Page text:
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Hippocampus. 1993 Apr;3(2):133-40.

Cumulative long-term potentiation in the rat dentate gyrus correlates with, but does not modify, performance in the water maze.

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Department of Pharmacology, University of Edinburgh Medical School, U.K.


The electrically induced increase in hippocampal synaptic strength known as long-term potentiation (LTP) is thought to involve some of the same mechanisms as those mediating information storage during spatial learning. Physiological saturation of synaptic weights might therefore be expected to occlude spatial learning. In support of this, Castro et al. (Castro CA, Silbert LH, McNaughton BL, Barnes CA, 1989, Nature 342:545-548) reported that repeated induction of LTP to asymptotic levels, over a 14-day period, blocked the ability of rats to learn the position of a hidden platform in a water maze shortly afterwards. The authors have attempted to replicate this finding in two experiments. In Experiment 1, rats were given either 400 Hz stimulation as 50 trains/day over a 5-day period, to induce LTP, or were given the same number of stimulus pulses at 1 Hz. Two hours after the last stimulation session they underwent eight spatial learning trials, occurring at 2-hour intervals. In Experiment 2, the procedure of Castro et al. was followed exactly, with LTP induced by 10 trains of 400 Hz stimulation daily for 14 days. Spatial learning trials began 10 minutes after the last stimulation session and consisted of 12 trials with alternating 30-second and 2-minute intervals. In neither experiment was a significant impairment of spatial learning observed. However, there was a strong positive correlation, in both experiments, between the final level of LTP and subsequent performance in the water maze.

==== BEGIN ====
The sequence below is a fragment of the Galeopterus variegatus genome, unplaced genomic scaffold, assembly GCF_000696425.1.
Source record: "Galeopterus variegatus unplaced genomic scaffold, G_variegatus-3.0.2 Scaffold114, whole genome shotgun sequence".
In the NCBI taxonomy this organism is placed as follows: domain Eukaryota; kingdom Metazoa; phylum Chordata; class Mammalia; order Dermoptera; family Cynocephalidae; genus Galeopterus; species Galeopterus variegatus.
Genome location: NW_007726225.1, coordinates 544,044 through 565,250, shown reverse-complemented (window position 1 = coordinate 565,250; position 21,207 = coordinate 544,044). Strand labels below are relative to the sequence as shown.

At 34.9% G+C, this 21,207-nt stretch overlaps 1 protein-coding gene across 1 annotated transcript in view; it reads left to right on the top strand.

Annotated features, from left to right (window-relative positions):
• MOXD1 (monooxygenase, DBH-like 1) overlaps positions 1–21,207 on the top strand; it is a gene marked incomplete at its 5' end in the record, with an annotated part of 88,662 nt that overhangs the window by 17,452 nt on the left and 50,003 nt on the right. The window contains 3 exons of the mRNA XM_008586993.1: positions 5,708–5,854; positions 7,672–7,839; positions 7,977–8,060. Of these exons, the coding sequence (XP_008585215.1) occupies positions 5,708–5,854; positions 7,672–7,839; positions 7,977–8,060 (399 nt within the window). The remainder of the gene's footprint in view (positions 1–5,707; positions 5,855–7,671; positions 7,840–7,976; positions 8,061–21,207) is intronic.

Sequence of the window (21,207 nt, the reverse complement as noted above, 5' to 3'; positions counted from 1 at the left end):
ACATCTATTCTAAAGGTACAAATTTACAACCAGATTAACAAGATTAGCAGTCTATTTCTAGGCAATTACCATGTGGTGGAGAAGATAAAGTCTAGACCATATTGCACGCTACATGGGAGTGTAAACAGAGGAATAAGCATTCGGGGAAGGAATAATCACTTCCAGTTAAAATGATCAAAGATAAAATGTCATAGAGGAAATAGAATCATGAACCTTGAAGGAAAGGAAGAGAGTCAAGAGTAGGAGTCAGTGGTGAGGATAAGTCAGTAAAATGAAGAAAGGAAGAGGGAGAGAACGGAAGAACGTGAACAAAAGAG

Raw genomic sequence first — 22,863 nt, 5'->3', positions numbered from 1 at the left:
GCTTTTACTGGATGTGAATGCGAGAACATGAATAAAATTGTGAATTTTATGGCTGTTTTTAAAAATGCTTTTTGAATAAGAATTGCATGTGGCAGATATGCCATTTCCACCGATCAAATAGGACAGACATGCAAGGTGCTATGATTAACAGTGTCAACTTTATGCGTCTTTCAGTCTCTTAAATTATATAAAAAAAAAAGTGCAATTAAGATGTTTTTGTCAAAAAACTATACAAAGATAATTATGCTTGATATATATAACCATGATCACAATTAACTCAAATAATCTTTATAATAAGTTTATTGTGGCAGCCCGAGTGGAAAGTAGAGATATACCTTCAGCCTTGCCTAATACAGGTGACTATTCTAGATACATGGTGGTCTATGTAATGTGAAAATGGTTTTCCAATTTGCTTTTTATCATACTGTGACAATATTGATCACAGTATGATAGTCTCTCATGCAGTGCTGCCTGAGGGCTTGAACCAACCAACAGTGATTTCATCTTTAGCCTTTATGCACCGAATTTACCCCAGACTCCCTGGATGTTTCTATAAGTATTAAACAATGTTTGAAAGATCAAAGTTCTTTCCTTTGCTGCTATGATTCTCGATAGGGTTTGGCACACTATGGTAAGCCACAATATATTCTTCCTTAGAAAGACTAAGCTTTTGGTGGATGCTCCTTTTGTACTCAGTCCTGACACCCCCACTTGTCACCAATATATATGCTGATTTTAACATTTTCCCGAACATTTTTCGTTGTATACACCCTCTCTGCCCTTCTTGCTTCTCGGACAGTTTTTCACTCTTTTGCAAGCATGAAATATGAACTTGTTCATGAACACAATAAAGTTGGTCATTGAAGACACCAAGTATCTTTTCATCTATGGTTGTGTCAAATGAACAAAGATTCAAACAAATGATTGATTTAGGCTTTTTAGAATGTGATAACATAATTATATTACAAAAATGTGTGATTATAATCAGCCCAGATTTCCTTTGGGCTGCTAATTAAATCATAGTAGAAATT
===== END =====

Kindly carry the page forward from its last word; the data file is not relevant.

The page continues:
[Indexed for MEDLINE]

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